Northern California Regional Profile

Resilient and Fire-Safe Communities

photo credit: Sashwa Burrous


As the Northern California region prepares for a future of increasing fire risk, communities are working to mitigate fire hazard and increase emergency preparedness. One challenge to adapting is that areas that did not experience high fire risk tend to have limited public awareness about how to live with fire and less capacity to increase fire preparedness than areas which have historically contended with wildfire. Furthermore, many rural communities in the region are socioeconomically disadvantaged and have aging populations, which makes it harder to do proactive work to mitigate wildfire hazard or to recover after disasters occur. Home hardening is critically needed in many areas, but many residents cannot afford costly home retrofitting. Although there are low-cost strategies for mitigating wildfire risk, such as modifying landscaping, placing screens on ventilations, and keeping flammable materials away from homes, many residents are not aware of these recommended practices. One solution for this is increasing public education around both home hardening and defensible space recommendations. There is also a need to increase public awareness on preventing human ignitions, as accidental ignitions have been the cause of some recent destructive wildfires in the region.

Safety during wildfires and other emergencies is a concern for many communities across the region, especially in remote areas where there are limited roads for ingress and egress. Efforts are being made to develop evacuation plans and to increase secondary route access through private road agreements between neighbors, but in many areas limited financial resources or topographical challenges make building additional road infrastructure infeasible. Similar to other regions in California, there has been continued development in the wildland-urban interface where there is high fire hazard. Certain counties, especially in the southern part of the region and near Redding in Shasta County, have been especially susceptible to this. This is a concern because development in the wildland-urban interface increases the probability of human ignitions in densely vegetated areas and increases the risk of danger to communities if natural- or human-caused wildfire does occur.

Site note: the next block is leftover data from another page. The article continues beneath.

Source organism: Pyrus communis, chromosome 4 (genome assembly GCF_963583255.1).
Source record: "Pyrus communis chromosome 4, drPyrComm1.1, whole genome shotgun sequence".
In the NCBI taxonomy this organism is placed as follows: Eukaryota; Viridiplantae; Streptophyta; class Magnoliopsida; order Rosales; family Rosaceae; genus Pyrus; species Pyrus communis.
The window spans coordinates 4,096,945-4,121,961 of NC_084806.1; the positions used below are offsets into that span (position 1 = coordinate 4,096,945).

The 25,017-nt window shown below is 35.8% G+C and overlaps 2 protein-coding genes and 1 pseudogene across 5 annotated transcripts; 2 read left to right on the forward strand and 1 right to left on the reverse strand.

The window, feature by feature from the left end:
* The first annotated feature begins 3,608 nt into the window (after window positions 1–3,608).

One aspect of emergency preparedness that is particularly challenging for the Northern California region is communication to remote communities. Many communities do not have access to broadband internet and have limited cell reception. As a result, it can be hard for residents to access information or receive emergency notifications. Many communities rely on local radio stations as the primary alert system, though in some remote areas, it is even hard for radio signals to get through. Areas that normally have functioning communication networks that depend on websites and social media also need to have a back-up plan prepared for communities to know how to respond in emergencies when electricity is lost.